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Radioscience Seminars

EE 350 Radioscience Seminar
Professor Howard Zebker
Autumn 2003-2004

Date: Wednesday, November 5, 2003
Time: 4:15 PM – Refreshments at 4:00
Location: Bldg. TC SEQ, Room 101

Cassini Radio Occultation and Bistatic Scattering Experiments Planning
Prof. Essam A. Marouf
Dept. of EE, San Jose State University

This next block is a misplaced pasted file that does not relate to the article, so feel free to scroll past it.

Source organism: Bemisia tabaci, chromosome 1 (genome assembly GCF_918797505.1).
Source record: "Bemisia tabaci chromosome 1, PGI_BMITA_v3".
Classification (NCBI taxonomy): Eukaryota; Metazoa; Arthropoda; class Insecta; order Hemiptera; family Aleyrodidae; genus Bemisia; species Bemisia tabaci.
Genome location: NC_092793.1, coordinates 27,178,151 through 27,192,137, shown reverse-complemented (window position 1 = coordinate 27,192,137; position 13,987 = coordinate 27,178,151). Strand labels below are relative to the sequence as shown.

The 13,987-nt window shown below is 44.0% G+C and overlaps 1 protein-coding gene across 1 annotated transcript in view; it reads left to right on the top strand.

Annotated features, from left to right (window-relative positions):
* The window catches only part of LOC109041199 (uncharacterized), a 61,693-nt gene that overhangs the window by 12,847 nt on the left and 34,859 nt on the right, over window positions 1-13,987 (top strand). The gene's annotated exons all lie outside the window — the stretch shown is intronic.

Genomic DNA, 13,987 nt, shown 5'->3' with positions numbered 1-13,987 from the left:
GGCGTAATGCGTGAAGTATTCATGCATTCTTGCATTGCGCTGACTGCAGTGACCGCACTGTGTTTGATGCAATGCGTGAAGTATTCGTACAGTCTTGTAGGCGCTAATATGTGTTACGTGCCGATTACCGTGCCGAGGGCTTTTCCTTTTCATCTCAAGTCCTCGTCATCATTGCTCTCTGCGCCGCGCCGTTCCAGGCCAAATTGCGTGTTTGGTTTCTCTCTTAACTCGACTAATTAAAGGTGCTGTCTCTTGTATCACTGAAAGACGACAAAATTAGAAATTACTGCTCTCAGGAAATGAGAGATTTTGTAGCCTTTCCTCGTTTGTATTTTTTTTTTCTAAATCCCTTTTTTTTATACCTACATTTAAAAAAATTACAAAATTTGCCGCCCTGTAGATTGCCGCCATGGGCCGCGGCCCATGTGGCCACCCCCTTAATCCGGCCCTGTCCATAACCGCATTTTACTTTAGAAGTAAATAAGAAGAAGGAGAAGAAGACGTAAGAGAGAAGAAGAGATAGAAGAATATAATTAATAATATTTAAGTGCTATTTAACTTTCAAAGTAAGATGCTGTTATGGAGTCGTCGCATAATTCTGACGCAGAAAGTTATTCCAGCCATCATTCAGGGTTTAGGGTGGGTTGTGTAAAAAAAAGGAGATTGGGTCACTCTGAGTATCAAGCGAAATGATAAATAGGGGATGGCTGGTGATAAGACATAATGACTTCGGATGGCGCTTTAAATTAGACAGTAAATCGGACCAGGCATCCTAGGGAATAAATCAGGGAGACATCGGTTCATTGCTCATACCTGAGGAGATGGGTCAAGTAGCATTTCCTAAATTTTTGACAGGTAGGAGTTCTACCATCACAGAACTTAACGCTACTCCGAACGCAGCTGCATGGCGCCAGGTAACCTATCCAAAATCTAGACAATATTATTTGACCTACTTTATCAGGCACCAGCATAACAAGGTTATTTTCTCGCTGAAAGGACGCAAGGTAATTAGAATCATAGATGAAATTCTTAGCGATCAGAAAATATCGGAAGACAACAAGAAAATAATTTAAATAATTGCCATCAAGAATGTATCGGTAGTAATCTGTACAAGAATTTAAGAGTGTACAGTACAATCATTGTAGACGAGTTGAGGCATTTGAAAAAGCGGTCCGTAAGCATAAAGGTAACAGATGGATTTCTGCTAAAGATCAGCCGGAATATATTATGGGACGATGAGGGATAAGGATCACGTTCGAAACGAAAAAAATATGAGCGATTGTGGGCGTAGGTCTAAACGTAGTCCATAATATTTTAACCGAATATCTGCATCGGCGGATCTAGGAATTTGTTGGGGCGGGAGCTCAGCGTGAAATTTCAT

Launched almost 6 years ago, the Cassini spacecraft is fast approaching the Saturn system. If all goes well, Cassini will enter into orbit around Saturn on July 1, 2004. In a "tour" consisting of 74 orbits (or revolutions) over the four years duration of the nominal mission (2004-08), Cassini will conduct detailed investigations of Saturn, its ring system, its satellites, and its extended particles and fields environment. The Radio Science instrument (RSS) is one of twelve major scientific instruments on board Cassini that will contribute to this endeavor. Of particular interest here are radio occultation experiments designed to investigate the rings and atmosphere of Saturn and the atmosphere of Titan. Also of interest are bistatic scattering (bistatic-radar) experiments designed to explore the nature of Titan's surface. Cassini orbit geometry strongly impacts achievable performance, placing stringent demands on orbit selection during science integration of the 74 orbits. We review the science drivers for occultation and bistatic orbit selection, present status of the observations in integrated orbits, and assess expected performance. Science integration of the full Cassini tour is expected to be completed by January 2004.